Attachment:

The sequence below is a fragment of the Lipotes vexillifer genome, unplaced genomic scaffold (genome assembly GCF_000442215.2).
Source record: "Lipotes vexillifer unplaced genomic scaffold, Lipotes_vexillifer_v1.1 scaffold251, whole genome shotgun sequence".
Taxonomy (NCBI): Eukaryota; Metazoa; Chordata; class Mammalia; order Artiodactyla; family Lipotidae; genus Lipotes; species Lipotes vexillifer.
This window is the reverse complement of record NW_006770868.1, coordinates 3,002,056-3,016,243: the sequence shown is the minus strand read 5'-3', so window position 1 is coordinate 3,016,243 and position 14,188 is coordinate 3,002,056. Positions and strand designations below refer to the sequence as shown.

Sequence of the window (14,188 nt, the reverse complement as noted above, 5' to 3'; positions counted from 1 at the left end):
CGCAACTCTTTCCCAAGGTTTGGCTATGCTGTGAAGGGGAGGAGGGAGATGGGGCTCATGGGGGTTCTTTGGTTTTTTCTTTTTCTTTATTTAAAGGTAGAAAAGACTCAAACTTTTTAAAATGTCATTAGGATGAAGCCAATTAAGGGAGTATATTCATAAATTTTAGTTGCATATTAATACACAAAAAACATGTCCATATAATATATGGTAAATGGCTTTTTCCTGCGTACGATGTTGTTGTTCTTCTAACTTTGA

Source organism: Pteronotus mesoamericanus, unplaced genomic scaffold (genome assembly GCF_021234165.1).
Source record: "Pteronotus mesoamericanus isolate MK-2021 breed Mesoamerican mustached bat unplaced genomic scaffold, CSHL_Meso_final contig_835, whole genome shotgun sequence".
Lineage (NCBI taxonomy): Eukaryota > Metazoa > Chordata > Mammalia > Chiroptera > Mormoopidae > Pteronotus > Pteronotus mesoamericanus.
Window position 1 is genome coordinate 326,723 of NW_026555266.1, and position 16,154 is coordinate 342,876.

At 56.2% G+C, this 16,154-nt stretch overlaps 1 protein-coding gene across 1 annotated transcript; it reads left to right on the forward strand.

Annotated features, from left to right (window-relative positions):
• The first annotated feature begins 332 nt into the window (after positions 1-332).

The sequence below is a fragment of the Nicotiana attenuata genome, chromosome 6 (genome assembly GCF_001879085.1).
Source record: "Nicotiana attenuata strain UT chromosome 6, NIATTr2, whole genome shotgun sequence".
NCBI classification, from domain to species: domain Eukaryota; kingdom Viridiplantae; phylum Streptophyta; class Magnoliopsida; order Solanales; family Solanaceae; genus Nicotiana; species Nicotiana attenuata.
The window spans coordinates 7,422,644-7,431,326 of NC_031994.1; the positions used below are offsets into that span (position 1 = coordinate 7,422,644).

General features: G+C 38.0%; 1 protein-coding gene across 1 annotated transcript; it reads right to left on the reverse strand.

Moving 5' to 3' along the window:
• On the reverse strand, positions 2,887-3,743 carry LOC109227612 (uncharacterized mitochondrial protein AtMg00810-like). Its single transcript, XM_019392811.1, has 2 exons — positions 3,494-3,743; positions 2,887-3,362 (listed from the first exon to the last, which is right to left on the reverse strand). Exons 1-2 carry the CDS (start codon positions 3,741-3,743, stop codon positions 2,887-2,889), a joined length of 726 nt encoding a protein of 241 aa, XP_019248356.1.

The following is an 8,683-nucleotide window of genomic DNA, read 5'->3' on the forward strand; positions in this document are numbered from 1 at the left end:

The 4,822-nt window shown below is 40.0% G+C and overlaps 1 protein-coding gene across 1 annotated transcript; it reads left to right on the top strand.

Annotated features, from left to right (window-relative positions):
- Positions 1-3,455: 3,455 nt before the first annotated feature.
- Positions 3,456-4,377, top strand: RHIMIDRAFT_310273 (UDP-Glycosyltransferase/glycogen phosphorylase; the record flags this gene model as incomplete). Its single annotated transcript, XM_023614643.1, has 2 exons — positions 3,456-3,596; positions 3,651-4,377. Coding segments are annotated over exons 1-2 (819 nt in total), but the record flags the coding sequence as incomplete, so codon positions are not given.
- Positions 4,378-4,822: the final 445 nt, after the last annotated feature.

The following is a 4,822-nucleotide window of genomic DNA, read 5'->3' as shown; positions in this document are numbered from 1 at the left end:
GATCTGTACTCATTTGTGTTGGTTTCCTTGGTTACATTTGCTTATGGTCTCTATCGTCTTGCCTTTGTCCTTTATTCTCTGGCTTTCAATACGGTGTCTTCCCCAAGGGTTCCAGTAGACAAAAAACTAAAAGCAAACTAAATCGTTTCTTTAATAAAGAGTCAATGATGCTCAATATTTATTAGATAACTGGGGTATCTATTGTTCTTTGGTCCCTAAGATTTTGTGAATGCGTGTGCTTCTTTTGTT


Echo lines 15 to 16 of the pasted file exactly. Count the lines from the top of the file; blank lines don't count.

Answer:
Source record: "Nicotiana attenuata strain UT chromosome 6, NIATTr2, whole genome shotgun sequence".
NCBI classification, from domain to species: domain Eukaryota; kingdom Viridiplantae; phylum Streptophyta; class Magnoliopsida; order Solanales; family Solanaceae; genus Nicotiana; species Nicotiana attenuata.